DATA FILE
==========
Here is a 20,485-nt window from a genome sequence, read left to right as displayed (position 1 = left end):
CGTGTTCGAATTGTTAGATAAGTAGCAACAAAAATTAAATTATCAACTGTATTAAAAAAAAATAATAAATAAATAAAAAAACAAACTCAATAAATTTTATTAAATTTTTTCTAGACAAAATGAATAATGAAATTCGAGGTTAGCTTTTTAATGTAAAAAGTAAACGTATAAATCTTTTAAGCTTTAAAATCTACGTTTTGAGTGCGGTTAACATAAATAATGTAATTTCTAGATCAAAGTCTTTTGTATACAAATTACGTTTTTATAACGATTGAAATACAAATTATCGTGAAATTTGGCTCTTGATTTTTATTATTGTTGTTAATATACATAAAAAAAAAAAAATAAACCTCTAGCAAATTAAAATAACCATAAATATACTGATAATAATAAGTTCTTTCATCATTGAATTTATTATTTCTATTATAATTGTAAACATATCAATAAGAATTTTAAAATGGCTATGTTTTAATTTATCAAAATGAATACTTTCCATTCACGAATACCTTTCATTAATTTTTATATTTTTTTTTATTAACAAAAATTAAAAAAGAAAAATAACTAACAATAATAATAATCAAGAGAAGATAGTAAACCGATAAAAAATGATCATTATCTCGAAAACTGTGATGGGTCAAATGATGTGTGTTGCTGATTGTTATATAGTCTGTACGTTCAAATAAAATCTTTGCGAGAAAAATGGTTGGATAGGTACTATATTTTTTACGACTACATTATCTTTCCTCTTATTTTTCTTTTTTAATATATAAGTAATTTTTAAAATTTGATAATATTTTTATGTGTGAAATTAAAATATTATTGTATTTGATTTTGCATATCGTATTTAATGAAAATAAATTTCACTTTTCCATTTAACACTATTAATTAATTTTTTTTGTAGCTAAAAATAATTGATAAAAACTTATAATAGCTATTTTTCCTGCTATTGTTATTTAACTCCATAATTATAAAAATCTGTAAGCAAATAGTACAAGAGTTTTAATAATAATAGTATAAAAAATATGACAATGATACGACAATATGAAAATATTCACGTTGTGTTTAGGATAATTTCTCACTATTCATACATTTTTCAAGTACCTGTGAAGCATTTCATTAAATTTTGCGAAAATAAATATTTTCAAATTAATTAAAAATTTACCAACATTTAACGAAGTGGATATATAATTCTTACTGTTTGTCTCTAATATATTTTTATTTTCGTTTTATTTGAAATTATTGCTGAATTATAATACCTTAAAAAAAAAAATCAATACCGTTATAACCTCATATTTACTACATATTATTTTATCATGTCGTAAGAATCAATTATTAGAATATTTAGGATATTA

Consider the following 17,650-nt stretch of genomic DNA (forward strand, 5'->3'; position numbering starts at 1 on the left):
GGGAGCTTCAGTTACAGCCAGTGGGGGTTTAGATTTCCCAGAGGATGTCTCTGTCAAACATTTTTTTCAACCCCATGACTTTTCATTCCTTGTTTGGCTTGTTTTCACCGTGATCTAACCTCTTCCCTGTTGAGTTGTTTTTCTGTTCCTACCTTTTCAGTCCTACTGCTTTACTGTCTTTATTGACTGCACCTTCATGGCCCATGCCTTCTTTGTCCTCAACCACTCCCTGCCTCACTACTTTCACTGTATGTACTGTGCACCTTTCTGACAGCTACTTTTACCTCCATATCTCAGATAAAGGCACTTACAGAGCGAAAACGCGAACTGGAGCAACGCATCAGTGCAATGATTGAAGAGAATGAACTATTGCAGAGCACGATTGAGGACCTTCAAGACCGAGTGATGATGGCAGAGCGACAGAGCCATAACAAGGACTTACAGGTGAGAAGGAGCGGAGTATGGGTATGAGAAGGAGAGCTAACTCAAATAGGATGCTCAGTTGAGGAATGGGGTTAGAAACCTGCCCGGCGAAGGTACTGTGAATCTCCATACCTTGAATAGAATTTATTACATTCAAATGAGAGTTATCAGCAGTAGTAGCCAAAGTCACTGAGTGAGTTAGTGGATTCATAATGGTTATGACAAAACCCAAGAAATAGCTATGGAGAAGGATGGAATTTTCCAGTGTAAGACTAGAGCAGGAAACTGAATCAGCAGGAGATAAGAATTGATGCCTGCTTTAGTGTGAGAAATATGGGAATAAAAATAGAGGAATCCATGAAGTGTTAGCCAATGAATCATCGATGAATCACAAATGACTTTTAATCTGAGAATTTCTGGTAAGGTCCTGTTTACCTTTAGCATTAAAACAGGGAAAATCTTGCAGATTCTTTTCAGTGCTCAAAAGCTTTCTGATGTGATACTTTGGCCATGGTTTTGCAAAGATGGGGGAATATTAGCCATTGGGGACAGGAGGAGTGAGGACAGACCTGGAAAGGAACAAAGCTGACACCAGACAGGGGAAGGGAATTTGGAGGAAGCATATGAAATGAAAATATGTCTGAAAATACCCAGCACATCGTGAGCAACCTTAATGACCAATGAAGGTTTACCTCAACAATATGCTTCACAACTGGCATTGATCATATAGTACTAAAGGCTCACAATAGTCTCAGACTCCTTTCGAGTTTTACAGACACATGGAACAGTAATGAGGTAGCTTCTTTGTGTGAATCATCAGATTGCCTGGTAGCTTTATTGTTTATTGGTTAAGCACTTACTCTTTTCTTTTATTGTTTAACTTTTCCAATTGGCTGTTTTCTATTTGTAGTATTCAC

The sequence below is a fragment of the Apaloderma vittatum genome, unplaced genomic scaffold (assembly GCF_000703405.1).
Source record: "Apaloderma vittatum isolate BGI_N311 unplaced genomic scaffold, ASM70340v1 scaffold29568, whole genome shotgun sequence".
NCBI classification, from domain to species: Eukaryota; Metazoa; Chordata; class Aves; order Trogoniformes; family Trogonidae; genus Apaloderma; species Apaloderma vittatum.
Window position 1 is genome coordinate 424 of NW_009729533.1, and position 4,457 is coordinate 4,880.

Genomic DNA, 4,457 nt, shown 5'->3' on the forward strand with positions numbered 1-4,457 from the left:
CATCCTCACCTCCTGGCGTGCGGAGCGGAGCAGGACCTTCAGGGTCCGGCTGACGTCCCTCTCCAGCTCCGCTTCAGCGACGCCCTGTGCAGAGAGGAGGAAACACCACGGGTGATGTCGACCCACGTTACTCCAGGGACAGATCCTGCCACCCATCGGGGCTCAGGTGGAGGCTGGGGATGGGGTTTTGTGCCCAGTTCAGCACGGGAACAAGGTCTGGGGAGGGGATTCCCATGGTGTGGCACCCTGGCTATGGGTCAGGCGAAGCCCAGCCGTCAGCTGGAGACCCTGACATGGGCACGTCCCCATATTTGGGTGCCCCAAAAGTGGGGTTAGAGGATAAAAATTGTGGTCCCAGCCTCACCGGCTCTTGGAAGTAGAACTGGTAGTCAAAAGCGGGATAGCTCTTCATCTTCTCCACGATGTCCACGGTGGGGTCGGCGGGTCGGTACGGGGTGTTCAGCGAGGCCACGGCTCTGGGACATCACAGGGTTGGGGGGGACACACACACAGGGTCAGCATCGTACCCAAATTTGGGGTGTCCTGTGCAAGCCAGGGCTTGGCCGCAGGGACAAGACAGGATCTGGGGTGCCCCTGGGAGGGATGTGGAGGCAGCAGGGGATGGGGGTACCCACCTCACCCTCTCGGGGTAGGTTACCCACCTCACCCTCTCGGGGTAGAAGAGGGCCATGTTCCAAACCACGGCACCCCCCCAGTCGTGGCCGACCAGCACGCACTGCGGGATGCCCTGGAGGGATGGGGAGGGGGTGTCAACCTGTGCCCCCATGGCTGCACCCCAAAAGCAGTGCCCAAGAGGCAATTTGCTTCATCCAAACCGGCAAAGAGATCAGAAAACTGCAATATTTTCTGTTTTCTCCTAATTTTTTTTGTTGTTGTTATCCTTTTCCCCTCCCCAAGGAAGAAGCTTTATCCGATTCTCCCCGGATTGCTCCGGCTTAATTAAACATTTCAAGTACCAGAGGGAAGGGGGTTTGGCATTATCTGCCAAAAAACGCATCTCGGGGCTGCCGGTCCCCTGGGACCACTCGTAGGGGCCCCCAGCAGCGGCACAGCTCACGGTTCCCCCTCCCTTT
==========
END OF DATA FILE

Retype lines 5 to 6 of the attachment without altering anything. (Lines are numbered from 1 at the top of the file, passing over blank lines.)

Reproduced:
The sequence below is a fragment of the Apaloderma vittatum genome, unplaced genomic scaffold (assembly GCF_000703405.1).
Source record: "Apaloderma vittatum isolate BGI_N311 unplaced genomic scaffold, ASM70340v1 scaffold29568, whole genome shotgun sequence".